HEALTH FOOD RESTAURANT
Make no bones about it — broth is back and bubbling
Discerning foodies the world over are touting the benefits of soupy stock lauded for its cure-all health benefits, writes Tarah Darge
The flutter of a simple linen flag emblazoned with a wishbone marks the entrance to Marrow – a dinky and bare-bones restaurant on Cape Town’s Loop Street dedicated to serving broth.
While a simmering pot of meaty leftovers doesn’t sound like a fashionable drink, discerning foodies the world over are touting the benefits of the soupy stock lauded for its cure-all health benefits.
The owners of Cape Town’s popular Gin Bar and Honest Chocolate are behind this iteration of a global trend, and the idea began brewing more than five years ago.
"We’ve always had a great love for all things soupy and for how healthy and easy nourishing food can be," says co-owner Dennis Williams.
After hosting a few successful soup-centric experiences around the city, a recent trip to Japan rekindled the vision.
"We were stirred by the quality and delicate nature of Japanese street food [of which ramen is best-known] coupled with the care and pride that goes into preparing the simple dishes served in beautiful, tiny spaces," Williams says.
"With the re-emergence of bone broth as a ‘health food’ internationally, combined with the inspiration from Japan, the urge to open a tiny place that specialises in broth was back on our radar."
A period of experimentation followed, during which the team honed its value offering and learned how to cook bones for up to two days to extract the "silky-smooth" flavour that elevates the wholesome brew above the run-of-the-mill stock available off the shelf.
"We wanted to do something that was different from ramen, hence no noodles, and distinguishes itself from soup, which lead us to focus on the experience of eating broth on its own, almost like a healthy alternative to a cup of coffee, or serving it with amazing combinations of ingredients to create a full meal," he says.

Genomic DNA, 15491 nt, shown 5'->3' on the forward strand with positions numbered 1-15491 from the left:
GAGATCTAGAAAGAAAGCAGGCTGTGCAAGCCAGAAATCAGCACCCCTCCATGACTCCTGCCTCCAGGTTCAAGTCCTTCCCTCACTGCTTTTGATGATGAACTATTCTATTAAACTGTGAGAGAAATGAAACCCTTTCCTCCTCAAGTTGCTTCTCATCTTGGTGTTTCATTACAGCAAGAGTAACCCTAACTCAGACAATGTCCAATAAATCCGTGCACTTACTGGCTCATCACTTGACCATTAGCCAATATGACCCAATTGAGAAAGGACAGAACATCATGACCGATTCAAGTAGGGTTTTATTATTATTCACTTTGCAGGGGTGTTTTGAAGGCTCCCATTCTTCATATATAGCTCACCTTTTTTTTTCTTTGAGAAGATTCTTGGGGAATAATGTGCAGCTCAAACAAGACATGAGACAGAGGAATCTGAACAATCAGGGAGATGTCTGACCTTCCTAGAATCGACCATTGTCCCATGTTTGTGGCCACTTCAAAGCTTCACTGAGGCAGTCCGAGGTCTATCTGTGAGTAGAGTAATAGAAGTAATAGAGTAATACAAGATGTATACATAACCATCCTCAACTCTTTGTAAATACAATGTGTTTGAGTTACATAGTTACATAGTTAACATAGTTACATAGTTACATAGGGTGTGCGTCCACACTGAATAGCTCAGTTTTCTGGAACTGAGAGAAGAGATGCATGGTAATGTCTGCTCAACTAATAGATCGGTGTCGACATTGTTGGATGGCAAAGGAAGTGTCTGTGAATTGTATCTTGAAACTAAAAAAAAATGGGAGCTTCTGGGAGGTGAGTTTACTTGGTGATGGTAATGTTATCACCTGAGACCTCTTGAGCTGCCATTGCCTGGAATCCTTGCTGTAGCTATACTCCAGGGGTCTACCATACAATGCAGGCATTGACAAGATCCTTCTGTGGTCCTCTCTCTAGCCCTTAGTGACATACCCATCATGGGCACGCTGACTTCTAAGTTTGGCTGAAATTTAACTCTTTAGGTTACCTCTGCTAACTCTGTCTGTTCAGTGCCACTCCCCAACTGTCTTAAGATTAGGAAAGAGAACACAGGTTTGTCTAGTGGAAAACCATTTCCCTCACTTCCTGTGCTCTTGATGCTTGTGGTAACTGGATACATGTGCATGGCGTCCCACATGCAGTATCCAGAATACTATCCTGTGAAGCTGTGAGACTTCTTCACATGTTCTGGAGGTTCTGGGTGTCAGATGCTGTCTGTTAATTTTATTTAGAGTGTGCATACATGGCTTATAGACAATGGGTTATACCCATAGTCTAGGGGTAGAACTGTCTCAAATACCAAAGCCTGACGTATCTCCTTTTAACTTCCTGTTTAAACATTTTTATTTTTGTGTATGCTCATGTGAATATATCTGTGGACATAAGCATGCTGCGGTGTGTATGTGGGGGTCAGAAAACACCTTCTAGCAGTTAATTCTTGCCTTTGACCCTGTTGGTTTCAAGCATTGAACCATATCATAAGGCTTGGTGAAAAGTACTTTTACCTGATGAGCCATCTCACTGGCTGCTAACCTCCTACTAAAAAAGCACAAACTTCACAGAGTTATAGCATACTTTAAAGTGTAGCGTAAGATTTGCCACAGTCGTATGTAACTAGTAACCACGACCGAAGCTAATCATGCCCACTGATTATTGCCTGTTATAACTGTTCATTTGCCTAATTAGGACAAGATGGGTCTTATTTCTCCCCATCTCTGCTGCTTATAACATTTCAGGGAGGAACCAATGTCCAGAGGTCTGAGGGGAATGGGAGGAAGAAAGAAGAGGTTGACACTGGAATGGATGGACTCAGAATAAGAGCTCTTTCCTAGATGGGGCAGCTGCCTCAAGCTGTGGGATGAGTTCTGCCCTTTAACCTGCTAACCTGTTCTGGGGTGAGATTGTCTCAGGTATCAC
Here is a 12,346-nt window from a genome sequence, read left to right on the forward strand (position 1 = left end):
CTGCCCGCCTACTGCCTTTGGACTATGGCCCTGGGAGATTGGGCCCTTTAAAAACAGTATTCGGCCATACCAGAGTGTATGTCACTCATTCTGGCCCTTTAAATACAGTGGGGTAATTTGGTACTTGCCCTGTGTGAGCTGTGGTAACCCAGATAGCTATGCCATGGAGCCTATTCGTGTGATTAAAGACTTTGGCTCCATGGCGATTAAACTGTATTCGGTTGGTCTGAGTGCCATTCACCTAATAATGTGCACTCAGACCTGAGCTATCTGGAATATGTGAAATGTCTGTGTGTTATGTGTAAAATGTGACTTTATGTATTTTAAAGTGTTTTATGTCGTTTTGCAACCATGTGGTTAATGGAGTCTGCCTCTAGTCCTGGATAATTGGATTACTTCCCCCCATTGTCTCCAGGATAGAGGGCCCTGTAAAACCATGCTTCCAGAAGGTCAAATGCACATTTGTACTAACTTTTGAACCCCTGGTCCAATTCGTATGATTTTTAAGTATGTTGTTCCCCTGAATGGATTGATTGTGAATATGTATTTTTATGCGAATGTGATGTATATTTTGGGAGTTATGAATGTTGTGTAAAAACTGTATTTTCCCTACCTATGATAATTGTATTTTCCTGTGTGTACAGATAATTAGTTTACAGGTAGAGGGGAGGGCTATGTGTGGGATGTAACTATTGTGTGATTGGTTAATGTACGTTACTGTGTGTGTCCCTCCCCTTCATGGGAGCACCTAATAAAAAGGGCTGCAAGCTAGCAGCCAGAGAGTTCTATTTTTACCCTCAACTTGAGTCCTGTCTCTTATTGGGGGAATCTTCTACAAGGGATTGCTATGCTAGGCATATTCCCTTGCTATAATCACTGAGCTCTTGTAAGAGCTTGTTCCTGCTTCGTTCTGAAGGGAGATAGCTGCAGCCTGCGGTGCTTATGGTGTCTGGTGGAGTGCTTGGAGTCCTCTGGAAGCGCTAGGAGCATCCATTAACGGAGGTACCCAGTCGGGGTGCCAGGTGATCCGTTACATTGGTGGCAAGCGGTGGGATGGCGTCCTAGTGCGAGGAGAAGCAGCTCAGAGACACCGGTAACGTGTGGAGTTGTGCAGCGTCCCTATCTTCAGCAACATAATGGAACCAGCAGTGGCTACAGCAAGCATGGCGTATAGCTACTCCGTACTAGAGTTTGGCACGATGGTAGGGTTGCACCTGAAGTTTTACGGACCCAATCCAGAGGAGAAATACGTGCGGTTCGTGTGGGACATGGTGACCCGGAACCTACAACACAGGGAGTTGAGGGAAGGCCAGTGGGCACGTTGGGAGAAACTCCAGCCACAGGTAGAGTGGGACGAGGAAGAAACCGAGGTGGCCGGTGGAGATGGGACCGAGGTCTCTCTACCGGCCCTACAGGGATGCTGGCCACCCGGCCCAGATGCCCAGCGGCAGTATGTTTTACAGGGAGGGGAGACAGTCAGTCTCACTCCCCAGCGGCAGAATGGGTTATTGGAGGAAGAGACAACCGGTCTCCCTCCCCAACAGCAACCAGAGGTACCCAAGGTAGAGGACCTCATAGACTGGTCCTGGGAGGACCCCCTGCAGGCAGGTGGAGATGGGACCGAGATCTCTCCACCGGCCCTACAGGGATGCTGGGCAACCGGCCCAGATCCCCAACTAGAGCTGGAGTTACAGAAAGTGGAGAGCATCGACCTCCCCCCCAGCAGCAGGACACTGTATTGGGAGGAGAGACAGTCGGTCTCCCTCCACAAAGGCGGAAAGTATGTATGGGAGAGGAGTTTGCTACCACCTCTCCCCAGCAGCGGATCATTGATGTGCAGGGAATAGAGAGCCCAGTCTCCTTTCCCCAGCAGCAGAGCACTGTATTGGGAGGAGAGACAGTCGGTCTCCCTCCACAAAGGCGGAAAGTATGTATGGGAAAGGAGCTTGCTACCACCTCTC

What emerged was a style of cooking that was full of depth, colour and texture and came with a wealth of ancillary benefits the crew noted with keen interest.
"We saw how satisfied, yet light we felt after eating broth. We started eating less, wasting less and realised how this style of cooking is fast, more affordable and healthier than most of the things we have become accustomed to." With a concept at the ready, all that was needed was the appropriate space to test it in, so when a spot on Loop Street became available, they took it.
Though the irony of their location next to the now defunct Christiaan Barnard Memorial Hospital is not lost on them, their name is a nod to Zucchinis — the former health food store they now occupy.
Paying tribute is one of their core values. "We have a few criteria by which we evaluate new ideas," says Williams. "Our principles include authentic interest, creativity, gathering passionate people who believe in the concept as well as honouring the roots of the space we choose."
For now, they offer five broths, bubbling in stainless-steel pots behind the minimalist counter. Options include soy-and miso-infused clear bone broth, white vegan broth with coconut milk and lemon grass, a brown bone broth with harissa and red wine, a green dashi broth and a golden turmeric broth dressing.
These come in cups at R30 a swig, but hungrier patrons can opt for their bowls with toppings such as roasted chicken and chorizo, aubergine and tofu, steamed white fish and tenderstem broccoli, as well as venison and Turkish apricots, with extras such as rice balls and soft-boiled eggs.
There are no sugary drinks to be had. Instead, there’s a homemade plum cordial, fire health tonic, or patrons can bring their own wine.
There are stools along the wooden counters where the virtuous meals are served, presented in chunky bowls and glass beakers, an unexpected morsel of Turkish delight gifted as a sweet and delicate end.
These deliberate touches are courtesy of the up-and-coming chefs, headed by Danielle Smith, who are making the style of cooking their own.
"We believe it’s about time smaller, ‘fast food’ or even street food-type places start winning some culinary awards, which makes it an alternative for young chefs to venture to areas outside of fine dining," Williams says.
The 22-hour boiling of the ingredients extracts the amino acids important for good gut health, strong and healthy bones, inflammation and immunity, and sleeker, glossier skin, hair and nails.
• It is open from Monday to Friday for lunch and serves dinner till 8pm from Wednesday to Friday.